A prolific author known for her deft work on Erasmian texts, Rummel has expanded her research by attending to the differences between humanists and scholastics from Petrarch to Ramus and Nizolius...Rummel treats her topic with an amazing command of sources and a knack for both selecting key passages and fluently paraphrasing their contexts.
[Rummel's] breadth of scholarship is striking. Earlier studies tended to focus on either the 'Renaissance' or 'Reformation' phases of the debate; hers works across this artificial divide with masterful ease and to good purpose. An especially impressive section documents the emotional and programmatic transformation of the conflict by juxtaposing two sets of texts: the first an exchange between Pico della Mirandola and Emilio Barbaro in 1485; the second an 'improved' version of Barbaro's reply, scripted by one Franz Burchard half a century later...[An] elegant and lucid work.
Erika Rummel has written yet another outstanding volume on the relationship between humanism and scholasticism in the Renaissance and Reformation...This is a fascinating book that traces the development of the conflict...Judiciously documented and well-written, this work is a valuable contribution to the literature on the relationship between the two disciplines.
The ambition of [Rummel's] task, which is nothing less than an understanding of a controversy as it developed over more than two centuries, is great; but Rummel is entirely equal to it...Rummel leaves no stone unturned in this lively, fascinating, and convincing study. From her clear organization of the book as a whole and the individual chapters to her careful definition of terms to the detailed presentation of a variety of subjects and interpretations, this provocative and enjoyable book suggests a deep commitment to the material and sources built over the course of an ever-productive career. Reading The Humanist-Scholastic Debate enabled me to conceptualize the controversy more clearly than I have been able to do until now...Rummel's achievement is truly scholarly, encompassing both the researcher and the educator...In short, this is an outstanding book...Besides being a fascinating topic, it is well-written, easy to follow, and hard to put down.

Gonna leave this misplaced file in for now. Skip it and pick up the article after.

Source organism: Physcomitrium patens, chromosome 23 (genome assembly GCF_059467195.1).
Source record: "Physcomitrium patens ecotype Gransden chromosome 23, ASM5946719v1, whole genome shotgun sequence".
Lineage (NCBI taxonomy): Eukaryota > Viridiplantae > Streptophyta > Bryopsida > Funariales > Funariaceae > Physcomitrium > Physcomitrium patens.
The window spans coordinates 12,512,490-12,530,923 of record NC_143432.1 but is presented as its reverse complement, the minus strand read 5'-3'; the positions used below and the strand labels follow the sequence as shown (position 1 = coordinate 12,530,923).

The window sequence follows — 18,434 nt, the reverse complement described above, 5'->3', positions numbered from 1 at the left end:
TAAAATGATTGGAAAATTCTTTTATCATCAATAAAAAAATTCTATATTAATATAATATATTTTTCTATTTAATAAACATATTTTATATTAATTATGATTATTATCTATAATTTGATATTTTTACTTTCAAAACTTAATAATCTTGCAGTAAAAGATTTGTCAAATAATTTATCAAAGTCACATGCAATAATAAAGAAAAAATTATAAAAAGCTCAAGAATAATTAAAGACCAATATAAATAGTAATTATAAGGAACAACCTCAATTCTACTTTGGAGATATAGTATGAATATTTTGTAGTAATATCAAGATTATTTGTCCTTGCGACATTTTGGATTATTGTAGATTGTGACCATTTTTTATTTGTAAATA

Rummel's account of the debate is balanced. Although her interests clearly lay with the humanists, she has skillfully sketched both points of view and noted the great amount of intellectual grave robbing, stereotyping, and shouting past one another engaged in on both sides. She has also followed the debate with a sensitivity to its changing contexts--the biggest change of context being the coming of the Reformation...Scholars interested in humanist rhetoric and the humanist movement's interactions with other contemporary movements will find Rummel's work valuable and worth considering.
The subject of this book is a central one for the history of thought in the Renaissance. Rummel has brought together a wide range of primary sources, many of them unfamiliar, and has mapped out the progress of debate and the various positions held by humanists and scholastics on the main issue. It will be impossible to return to the status quo ante as a result of her work.
Erika Rummel’s The Humanist-Scholastic Debate in the Renaissance and the Reformation is a distinguished and attractive original contribution to an important but neglected phase of early modern European culture. Rummel has written a great book which will have a strong influence on both Renaissance and Reformation scholars. The scholarship is superb—wide-ranging, accurate, thoughtfully interpreted, in full command.
- 6-1/8 x 9-1/4 inches
- Harvard University Press